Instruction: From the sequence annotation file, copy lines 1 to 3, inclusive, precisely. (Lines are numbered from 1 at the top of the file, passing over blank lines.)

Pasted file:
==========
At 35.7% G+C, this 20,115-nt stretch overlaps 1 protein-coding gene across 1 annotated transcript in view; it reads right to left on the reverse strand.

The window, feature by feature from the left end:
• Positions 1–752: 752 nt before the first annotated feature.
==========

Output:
At 35.7% G+C, this 20,115-nt stretch overlaps 1 protein-coding gene across 1 annotated transcript in view; it reads right to left on the reverse strand.

The window, feature by feature from the left end:
• Positions 1–752: 752 nt before the first annotated feature.